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Athens News Agency: News in English (AM), 99-08-25

Athens News Agency: News in English Directory - Previous Article - Next Article

From: The Athens News Agency at <http://www.ana.gr>

NEWS IN ENGLISH

ATHENS, GREECE, 25/08/1999 (ANA)


MAIN HEADLINES

  • Greece, Albania advance cooperation with signing of 2 protocols
  • Issue of Greek veto to EU financial protocol for Turkey reappears
  • More Greek aid from municipalities to Turkish quake victims
  • UN High Commissioner praises Greece's role in aiding quake victims
  • Cypriot doctors say were greeted warmly in quake-stricken Turkey
  • Gov't slaps ceiling on fuel price
  • Central bank chief okays anti-inflation package
  • National Bank gets control of Bulgarian leasing firm
  • Mytilineos forges alliance with Cypriot firm
  • Stocks edge down in profit taking
  • Greek, Turkish soccer match to help quake relief
  • Tsiamita wins gold in women`s triple jump
  • Weather
  • Foreign exchange

NEWS IN DETAIL

Greece, Albania advance cooperation with signing of 2 protocols

Greece and Albania yesterday signed two bilateral cooperation protocols while at the same time confirming that an improvement of bilateral relations is a constant goal of both Athens and Tirana.

The protocols were signed following talks In Tirana between Prime Minister Costas Simitis and Albania's leadership.

Mr. Simitis, who arrived in Tirana for a one-day official visit yesterday morning, had separate talks with President Rexhep Mejdani and his Albanian counterpart Pandeli Majko.

The first protocol provides for further economic cooperation between the two countries, namely, the establishment of a new border post in the area of Treis Gefyres, Premeti region.

The second, signed by Foreign Minister George Papandreou and his Albanian counterpart Paskal Milo, provides for joint sea patrols in the strait between Sarande and Corfu, aimed at preventing cross-border crime such as smuggling.

According to Greek diplomatic sources, Mr. Simitis and Mr. Majko discussed a number of minor problems in bilateral relations, such as the large numbers of Albanians illegally entering Greece, although both men stressed that these problems would not affect the two countries' good relations.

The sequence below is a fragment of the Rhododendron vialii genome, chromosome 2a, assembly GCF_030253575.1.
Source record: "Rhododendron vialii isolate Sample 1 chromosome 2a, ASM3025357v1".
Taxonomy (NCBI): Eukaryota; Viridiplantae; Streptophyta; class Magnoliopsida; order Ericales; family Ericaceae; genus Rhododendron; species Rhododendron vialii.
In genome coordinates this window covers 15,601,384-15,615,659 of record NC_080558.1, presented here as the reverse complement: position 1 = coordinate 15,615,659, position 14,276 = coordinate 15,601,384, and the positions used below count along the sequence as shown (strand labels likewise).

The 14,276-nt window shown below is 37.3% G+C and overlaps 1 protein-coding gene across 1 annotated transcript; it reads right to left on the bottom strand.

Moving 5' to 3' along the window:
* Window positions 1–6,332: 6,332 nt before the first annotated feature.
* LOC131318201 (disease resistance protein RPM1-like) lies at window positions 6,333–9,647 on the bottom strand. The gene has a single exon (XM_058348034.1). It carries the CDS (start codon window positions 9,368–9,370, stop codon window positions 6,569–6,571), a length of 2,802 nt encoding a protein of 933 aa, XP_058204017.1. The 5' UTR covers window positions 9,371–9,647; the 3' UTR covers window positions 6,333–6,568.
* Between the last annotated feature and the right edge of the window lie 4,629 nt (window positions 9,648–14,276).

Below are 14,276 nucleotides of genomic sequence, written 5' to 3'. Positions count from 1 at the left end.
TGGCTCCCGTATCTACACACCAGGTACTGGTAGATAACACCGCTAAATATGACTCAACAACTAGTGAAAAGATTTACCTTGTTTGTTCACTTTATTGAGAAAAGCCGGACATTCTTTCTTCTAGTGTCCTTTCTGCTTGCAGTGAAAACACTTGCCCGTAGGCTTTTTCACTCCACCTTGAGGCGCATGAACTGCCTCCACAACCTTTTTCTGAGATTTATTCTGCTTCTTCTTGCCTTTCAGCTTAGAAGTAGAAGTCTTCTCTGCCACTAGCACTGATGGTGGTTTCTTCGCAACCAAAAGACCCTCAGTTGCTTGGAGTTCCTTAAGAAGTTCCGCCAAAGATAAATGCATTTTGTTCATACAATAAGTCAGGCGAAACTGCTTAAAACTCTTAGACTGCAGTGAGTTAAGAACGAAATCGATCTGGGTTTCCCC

Also discussed were procedures for the disbursement of 1.5 million dollars of Greek aid to Albania, which will be used for the construction of a maternity hospital and residences in Tirana.

A further $500,000 will be allocated for projects in southern Albania populated by ethnic Greeks.

Commeting on his talks with Mr. Majko, Mr. Simitis said "there is a framework for the relations of Balkan countries which is set by the Stability Pact. It regards understanding and good relations.

"Of course, there are always unresolved problems, difficulties, but nothing is insurmountable. In any case, I do not think that the problems and difficulties can create problems in the development of the region," he said, adding that discussions include d problems in Kosovo, where there will be "problems, but I think that they will be overcome."

Referring to the issue of undocumented workers in Greece, Mr. Simitis said Athens "has stated that it will apply specific principles. Economic immigrants contribute to the development of our country, as well as to the development of Albania. However, there should be correct conditions; their presence in Greece should be under legal procedures."

Mr. Majko said "the relations of Albania and Greece have gone beyond the limits of protocol. We are the most ancient neighbours in the Balkans and the Stability Pact in the region is a new beginning. It will give a new boost to our relations, as the visit of Mr. Simitis has already done."

Later in the day, the Greek premier visited Archbishop of Tirana and All Albania Anastasios and the Greek military contingent at the Izberis camp outside Tirana.

Issue of Greek veto to EU financial protocol for Turkey reappears

Greece's political world has expressed a variety of views of late on the issue of Athens' standing veto over an EU financial protocol for Turkey.

On his part, acting government spokesman Yiannis Nikolaou yesterday reiterated that the any such discussion on the matter was still premature.

"Our position remains steady. As already stated, we shall play a leading role in EU support of Turkey in the difficult problems it is facing due to the earthquake. Beyond that, regarding the veto and the financial protocols, we shall wait to see developmens in the EU, the proposals which will be sumbitted and we shall see to the matter when the time comes," he said in response to questions.

Reacting to Mr. Nikolaou's statement, Democratic Social Movement (DHKKI) leader Dimitris Tsovolas stressed that "humanitarian values should not be confused with our country's foreign policy".

Parliament President Apostolos Kaklamanis stated that a country's best interests are not always served through the adoption of the toughest stand possible.

Former New Democracy prime minister Costas Mitsotakis called for a lifting of the veto, saying it was "pointless". Yesterday, his successor to the leadership of the party, Miltiades Evert, said any change in the country's policy towards Turkey should be made after an undestanding between the political parties and take into account all the parametres of the problem, rather than through "piecemeal statements on the problem which may be exploited by Turkey in future."